038 – “Integrated Inspection and Repair Preparation (IIRP)”
Author: Frank Elliott
Company: AGFM / GFM
Phone: (817) 909-2444
Integrated Inspection and Repair Preparation (IIRP) Components Removed from Aircraft Abstract This is a proposed path to reduce sustainment cost by increasing the availability and reliability of critical structures through replacement of artisan dependent inspection and repair operations with computer-based technology for a wide range of components. Those components can include Control Tabs, Outboard and Inboard Aileron Tabs, Rudder Control Tabs, plus Leading and Trailing Edges, Rudders, and Nose, Tail and Blister Domes, Engine Nacelles and Nacelle Thrust Link Fairings, and possibly others.
The current manual practices often include less-than-optimum inspection methods, manual scarfing to remove the defect, and manual patch preparation, all contributing elements of inaccuracy, waste and lengthy, disjointed processes. Due to the nature of these operations, accurate and reliable digital records of repairs on components are not available. With the proposed automated\integrated techniques, a digital record for inspection and repairs will be available.
The GFM organization plus the Northrop Grumman Innovation Systems – Aerospace Structures Division are teaming to identify and demonstrate a suite of integrated technologies to achieve this goal. Similar requirements of certain aircraft components that are removed from an aircraft, including engine nacelles and radomes, have previously been successfully addressed by GFM in organized projects employing the similar strategy as stated above.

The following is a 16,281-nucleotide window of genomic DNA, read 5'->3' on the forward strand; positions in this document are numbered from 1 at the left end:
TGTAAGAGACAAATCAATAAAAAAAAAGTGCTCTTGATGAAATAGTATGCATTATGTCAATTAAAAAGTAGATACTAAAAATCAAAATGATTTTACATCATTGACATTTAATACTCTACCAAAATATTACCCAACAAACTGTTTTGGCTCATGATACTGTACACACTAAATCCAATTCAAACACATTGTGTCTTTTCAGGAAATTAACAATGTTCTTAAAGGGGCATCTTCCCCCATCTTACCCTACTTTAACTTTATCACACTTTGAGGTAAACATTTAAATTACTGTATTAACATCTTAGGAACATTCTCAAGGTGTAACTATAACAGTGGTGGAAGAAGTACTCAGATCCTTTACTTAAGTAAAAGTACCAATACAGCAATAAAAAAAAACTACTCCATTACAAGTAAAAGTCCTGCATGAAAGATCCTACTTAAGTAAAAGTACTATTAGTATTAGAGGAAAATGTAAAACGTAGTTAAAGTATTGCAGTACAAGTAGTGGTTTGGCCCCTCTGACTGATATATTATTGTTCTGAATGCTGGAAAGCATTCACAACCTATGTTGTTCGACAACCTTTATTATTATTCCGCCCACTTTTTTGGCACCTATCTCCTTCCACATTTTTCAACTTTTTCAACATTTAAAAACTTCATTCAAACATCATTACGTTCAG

Those applications include very accurate CNC scanning techniques to establish an accurate digital model database tied to the reference coordinate system for the structure being evaluated.
Various NDI technologies, in some combination, have been employed to identify suspect areas, plus accurate size and depth of defect. This has included multiple layer composites sandwich structures, which present serious challenges to obtain accurate NDI data beyond the depth of the first sandwich layer. However, after a focused search, our group identified and implemented a technology, which provided very accurate data through both first and second sandwich layers.
This data is then overlaid onto the surface of the component via laser projection techniques for visual identification of the defect areas. The resulting fully integrated cell will employ CNC technology to automatically scarf the defect areas, plus ultrasonically cut the appropriately shaped repair patch materials, and guide the repair technician in the most efficient repair process.
GFM has also conducted demonstrations in which measurements were attained to determine incipient heat damage utilizing FTIR Spectroscopy NDI technology, not possible with other NDI technologies, but very important for heat damage assessment.. This was implemented in the same CNC machine tool that subsequently performed the scarfing.
The Northrop Grumman organization brings to the table the background of having developed and produced NDI systems.